However, this type of apparatus presents certain problems in connection with welding thin sheets of material. If the edges to be jointed are not completely straight and in abutting relationship without any gaps, then the amount of welding heat can be too great for the thickness of the material and voids in the weld can occur. This is because the molten metal can fall through the gap between the edges of the material being welded. Although this can be avoided by using very sensitive welding techniques and also by assuring extreme accuracy in the edges being joined, such complicated systems and the provision of such high accuracies in forming the edges to be welded significantly increase the cost of the apparatus and reduces the efficiency of the welding technique.
It is, therefor, a principal object of this invention to provide an improved apparatus and method for welding thin sheets of material.
It is a further object of this invention to provide an improved method and apparatus for arc welding joining edges of thin sheets of material.
This invention is adapted to be embodied in a method and apparatus for arc welding thin pieces of material using an arc welder that is supported for movement along the seam to be welded. In accordance with both the method and apparatus an arc is struck in the area to be welded and a pool of molten material is formed. The welding is then suspended for a time period so as to permit the pool to partially solidify. A further arc is then establish at a point spaced from the first arc and containing the periphery of the first pool to form a second pool and this procedure is continued along the seam until the weld is completed.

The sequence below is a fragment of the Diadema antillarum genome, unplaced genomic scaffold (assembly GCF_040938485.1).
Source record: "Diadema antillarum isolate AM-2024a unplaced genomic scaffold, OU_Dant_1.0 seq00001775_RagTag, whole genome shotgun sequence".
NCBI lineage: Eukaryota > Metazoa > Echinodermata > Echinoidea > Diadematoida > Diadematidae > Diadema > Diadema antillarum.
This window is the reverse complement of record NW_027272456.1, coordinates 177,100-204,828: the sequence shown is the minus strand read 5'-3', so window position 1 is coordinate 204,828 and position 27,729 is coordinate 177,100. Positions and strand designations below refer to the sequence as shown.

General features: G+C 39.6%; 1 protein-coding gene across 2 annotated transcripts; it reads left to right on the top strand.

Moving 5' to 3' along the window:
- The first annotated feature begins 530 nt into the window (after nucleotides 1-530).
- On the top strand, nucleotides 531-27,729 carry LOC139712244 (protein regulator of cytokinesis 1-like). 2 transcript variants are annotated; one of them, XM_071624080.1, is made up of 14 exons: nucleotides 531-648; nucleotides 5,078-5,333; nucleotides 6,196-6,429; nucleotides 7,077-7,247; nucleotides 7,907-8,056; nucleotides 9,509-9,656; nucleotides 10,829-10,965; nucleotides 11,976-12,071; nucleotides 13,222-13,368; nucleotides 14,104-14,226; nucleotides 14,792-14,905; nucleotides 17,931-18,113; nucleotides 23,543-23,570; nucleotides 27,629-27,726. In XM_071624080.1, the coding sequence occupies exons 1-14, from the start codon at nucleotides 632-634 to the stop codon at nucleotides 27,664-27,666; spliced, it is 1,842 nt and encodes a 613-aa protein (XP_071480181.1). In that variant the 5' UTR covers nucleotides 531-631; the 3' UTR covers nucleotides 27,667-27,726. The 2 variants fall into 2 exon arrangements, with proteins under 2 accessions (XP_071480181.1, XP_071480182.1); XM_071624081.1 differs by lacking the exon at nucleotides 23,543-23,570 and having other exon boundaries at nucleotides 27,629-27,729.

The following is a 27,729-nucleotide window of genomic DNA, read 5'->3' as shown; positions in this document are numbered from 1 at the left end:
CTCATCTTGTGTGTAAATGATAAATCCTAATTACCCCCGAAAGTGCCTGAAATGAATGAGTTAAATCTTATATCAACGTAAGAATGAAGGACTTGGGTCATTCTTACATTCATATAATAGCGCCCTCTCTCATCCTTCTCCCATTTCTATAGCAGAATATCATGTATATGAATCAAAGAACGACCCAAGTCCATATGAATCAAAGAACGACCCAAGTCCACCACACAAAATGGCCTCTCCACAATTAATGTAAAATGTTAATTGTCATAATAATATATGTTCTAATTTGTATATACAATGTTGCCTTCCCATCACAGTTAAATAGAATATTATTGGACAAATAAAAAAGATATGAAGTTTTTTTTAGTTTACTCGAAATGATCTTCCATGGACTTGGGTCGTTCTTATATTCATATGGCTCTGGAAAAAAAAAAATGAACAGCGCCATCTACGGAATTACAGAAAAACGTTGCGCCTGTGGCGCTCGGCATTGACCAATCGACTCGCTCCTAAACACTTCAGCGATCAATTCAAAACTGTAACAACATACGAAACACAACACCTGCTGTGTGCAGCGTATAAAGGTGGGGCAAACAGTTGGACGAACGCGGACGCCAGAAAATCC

FIG. 1 is a perspective, partially schematic view of a welding apparatus constructed and operated in accordance with an embodiment of the invention.
FIG. 2 is composite view showing the welding current and the condition of the weld and welding apparatus when forming a welded seam in accordance with the invention.
FIG. 3 is a graphical view showing the welding procedure being followed during welding and shows the welding current in relation to time.
FIG. 4 shows three views a, b, c and d which indicate the condition of the weld at the points a, b, c and d of FIG. 3.
FIG. 5 is a top plan view of the finished welded seam on the top side.
FIG. 6 is bottom plan view of the weld.
FIG. 7 is a top plan view, in part similar to FIG. 5, and shows the type the weld that occurs with a prior art type of method and apparatus.
FIG. 8 is a block diagram showing one control routine in accordance with the invention.
FIG. 9 is a block diagram, in part similar to FIG. 8, and shows another control routine which may be employed in conjunction with the invention.